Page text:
It strikes me that we often talk at cross purposes in the advertising industry. Increasingly, language trips us up and conspires against good practice.
It wasn’t that long ago that I started to hear people talk about "programmatic" advertising.
It seemed to come from nowhere.
Most people nodded along as if they knew what it was for fear of being seen to be ignorant and out of touch.
The zealots seemed very confident of its value.
And when Sir Martin Sorrell was calling on the industry to match the time spent on "digital" in our budget allocation to "digital", it was a conspiring accelerator.
Clearly the journey of understanding we have been on since might suggest a little less haste could have helped our industry.
We should have been more questioning of the technique and, more importantly, of its suggested benefits.
And as for the "time spent" argument let’s hope we can move on.
The term I am increasingly aware of is "always on digital".
I see it on advertiser pitch briefs and in media agency presentations.
I’m not sure where it originated. Maybe it was from the IAB trade marketing team.
I wonder if we have a collective understanding of "always on digital".
Thanks to the work of Binet and Field for the IPA, I think most people acknowledge the need for a mix of brand-building and brand activation ... the precise mix dependent on the specific advertiser and the category it operates within.
And in light of the micro-targeting afforded by data-infused digital channels, it feels like we have a great opportunity to become more personalised and relevant.
A balanced mix of collective and personal media moments for a brand feels like a good ambition. But I worry that "always on digital is becoming a proxy for activation.
Two immediate big questions emerge: What is and isn’t digital in this context? And is digital media the only way to activate?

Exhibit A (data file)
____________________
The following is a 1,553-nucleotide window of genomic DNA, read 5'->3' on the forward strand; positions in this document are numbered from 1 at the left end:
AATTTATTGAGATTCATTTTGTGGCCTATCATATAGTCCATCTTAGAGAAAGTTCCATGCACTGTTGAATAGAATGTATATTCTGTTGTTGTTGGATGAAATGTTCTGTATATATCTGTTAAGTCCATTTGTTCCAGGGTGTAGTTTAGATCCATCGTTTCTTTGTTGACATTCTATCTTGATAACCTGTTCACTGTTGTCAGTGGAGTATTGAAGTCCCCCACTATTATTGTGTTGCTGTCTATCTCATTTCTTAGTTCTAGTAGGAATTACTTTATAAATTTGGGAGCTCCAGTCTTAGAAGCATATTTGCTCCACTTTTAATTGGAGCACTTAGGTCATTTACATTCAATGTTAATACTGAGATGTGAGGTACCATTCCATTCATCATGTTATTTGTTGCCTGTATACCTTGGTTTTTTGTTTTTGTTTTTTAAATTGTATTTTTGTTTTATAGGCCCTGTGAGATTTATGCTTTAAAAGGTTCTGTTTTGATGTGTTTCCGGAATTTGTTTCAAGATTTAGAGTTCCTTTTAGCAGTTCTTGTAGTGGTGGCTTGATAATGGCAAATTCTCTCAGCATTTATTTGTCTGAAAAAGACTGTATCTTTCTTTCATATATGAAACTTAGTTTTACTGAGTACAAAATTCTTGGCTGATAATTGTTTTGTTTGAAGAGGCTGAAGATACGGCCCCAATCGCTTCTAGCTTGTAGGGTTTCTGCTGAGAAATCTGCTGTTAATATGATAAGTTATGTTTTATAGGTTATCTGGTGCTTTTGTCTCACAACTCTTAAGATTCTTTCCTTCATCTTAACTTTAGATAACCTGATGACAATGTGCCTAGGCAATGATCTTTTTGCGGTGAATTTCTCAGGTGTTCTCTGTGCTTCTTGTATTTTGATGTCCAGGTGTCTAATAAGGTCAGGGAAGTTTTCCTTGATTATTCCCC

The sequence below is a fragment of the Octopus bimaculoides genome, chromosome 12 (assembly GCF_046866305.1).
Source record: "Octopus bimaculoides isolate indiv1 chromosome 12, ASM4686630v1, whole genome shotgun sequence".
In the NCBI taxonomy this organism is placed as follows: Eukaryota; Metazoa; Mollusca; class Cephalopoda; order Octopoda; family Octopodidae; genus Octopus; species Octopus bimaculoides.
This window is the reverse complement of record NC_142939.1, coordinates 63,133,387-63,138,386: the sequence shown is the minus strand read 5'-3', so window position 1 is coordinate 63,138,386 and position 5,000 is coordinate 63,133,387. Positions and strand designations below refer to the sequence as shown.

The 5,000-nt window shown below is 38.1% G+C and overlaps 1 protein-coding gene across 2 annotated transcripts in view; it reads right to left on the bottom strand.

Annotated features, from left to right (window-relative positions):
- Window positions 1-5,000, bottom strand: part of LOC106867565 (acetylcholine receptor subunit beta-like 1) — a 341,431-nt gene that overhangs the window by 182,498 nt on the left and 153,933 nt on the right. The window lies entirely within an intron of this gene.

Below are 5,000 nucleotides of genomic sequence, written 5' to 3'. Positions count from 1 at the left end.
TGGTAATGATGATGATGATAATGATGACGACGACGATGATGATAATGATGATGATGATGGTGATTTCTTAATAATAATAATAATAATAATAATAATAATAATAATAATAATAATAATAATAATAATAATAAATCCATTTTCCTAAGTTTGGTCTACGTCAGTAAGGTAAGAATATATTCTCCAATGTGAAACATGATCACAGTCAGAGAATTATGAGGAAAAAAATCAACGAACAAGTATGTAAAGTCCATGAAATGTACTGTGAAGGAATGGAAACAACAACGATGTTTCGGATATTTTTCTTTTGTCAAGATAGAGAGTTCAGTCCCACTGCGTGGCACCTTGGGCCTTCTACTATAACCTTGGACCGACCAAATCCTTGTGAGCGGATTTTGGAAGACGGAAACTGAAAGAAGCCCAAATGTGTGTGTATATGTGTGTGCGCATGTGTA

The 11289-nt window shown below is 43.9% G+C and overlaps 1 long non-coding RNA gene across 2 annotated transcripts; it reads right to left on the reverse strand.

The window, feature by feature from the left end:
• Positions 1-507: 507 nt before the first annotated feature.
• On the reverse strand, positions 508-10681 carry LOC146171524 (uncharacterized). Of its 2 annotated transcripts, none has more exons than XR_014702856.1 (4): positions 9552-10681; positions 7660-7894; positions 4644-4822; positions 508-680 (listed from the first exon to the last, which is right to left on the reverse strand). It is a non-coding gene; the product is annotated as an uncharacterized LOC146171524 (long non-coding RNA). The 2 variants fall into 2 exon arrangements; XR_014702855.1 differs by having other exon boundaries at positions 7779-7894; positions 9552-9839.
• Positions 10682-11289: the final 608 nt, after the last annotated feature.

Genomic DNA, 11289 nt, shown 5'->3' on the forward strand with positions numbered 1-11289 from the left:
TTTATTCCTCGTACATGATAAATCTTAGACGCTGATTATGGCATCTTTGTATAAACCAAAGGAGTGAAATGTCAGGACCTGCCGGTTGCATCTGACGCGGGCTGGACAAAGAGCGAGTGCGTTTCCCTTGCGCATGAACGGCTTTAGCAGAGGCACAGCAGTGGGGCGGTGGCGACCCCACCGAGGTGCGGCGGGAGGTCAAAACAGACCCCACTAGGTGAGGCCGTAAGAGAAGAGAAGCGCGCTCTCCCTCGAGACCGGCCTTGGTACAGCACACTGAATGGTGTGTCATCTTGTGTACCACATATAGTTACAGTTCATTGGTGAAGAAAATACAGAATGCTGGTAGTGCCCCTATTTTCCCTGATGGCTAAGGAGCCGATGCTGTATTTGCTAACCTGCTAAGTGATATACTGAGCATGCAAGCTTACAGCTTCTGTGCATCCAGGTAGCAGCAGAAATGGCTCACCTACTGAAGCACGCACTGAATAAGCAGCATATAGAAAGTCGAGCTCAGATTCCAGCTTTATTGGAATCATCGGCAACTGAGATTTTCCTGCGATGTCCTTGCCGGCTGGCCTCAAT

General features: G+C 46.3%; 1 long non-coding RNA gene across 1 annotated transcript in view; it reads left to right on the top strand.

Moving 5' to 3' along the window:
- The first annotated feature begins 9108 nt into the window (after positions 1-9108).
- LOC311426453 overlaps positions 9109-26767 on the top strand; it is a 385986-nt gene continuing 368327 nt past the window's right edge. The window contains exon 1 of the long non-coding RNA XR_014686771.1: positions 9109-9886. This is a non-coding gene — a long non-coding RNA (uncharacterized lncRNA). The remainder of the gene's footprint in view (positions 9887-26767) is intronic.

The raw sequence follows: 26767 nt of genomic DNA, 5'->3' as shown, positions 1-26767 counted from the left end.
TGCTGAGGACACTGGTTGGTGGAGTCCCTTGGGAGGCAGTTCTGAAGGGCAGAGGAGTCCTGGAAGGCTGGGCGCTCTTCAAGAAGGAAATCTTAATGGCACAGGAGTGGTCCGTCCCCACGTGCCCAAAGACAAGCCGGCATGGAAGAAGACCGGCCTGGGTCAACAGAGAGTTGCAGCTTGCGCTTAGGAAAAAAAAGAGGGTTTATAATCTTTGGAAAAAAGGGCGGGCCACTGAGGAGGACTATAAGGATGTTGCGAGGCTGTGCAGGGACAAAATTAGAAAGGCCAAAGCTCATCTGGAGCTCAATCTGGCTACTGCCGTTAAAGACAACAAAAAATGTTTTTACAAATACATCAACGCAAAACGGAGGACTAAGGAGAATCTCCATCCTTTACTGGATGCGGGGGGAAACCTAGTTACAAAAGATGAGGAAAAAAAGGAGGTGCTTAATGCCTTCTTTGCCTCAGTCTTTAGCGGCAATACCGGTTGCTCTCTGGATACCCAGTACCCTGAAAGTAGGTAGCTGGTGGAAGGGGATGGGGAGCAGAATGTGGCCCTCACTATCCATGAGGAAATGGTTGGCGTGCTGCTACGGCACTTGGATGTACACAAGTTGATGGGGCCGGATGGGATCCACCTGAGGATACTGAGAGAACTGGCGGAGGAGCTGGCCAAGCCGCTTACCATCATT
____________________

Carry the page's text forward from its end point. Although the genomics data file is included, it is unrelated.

I don’t plan to answer these questions here. My issue is more specific about language.
It’s the "always on" bit that is bothering me. Because it implies constant visibility, a permanent presence, a wall of brand exposure.
In media planning "always on" is a bold claim but seems now to be applied to the use of the media regardless of the size of budget or the nature of the plan.
When Ariel bought 6,000 TVRs annually on ITV in the 1980s and people watched linear TV with no means of ignoring the ads or when Gallagher bought their out-of-home holdings to sell Benson & Hedges cigarettes, I think they could argue they delivered "always on".
Or when Carphone Warehouse used radio or Dixons spent in national newspapers, they were always on, always in, always there.
It required big budgets and focus. Or, in most cases, the sacrifice of several media for a domination of one.
"Always On" advertising delivered rolling awareness that drove both salience and sales – the double whammy.
But we can’t replicate that model today.
The way people consume media and as well as their expectation of brands have changed and they won’t tolerate relentless frequency. And anyway we can’t afford to deliver it anyway at scale.
"Always on digital " bothers me.
It is just casually used as a way to explain a line on a plan and, in the purest sense, I am not sure anyone actually delivers it – or should even aspire to being "always on"
Some advertisers buy excessive frequency against certain segments. That’s just "always annoying".
This "always on" ambition for paid digital media feels counter-intuitive.
If my daughter’s bedroom light is ‘’always on’’, there’s nothing good about that.
Piers Morgan’s tweets are "always on". Nothing good about that either.
"Always on" is either wasteful or annoying.
And digital media promises to be less wasteful and more relevant.
We need to be smarter.
I am going to put a sensor light in my daughter’s bedroom. When it senses she is coming it will turn on and then it will turn off when she leaves.
Isn’t that what data-driven, smart planning on digital should be about?
So I appeal to our industry to banish the term "always on".
In an era of transparency, it’s misleading and doesn’t promise what it might have once delivered.
Phil Georgiadis is global chairman of Blue 449 and UK chairman of Publicis Media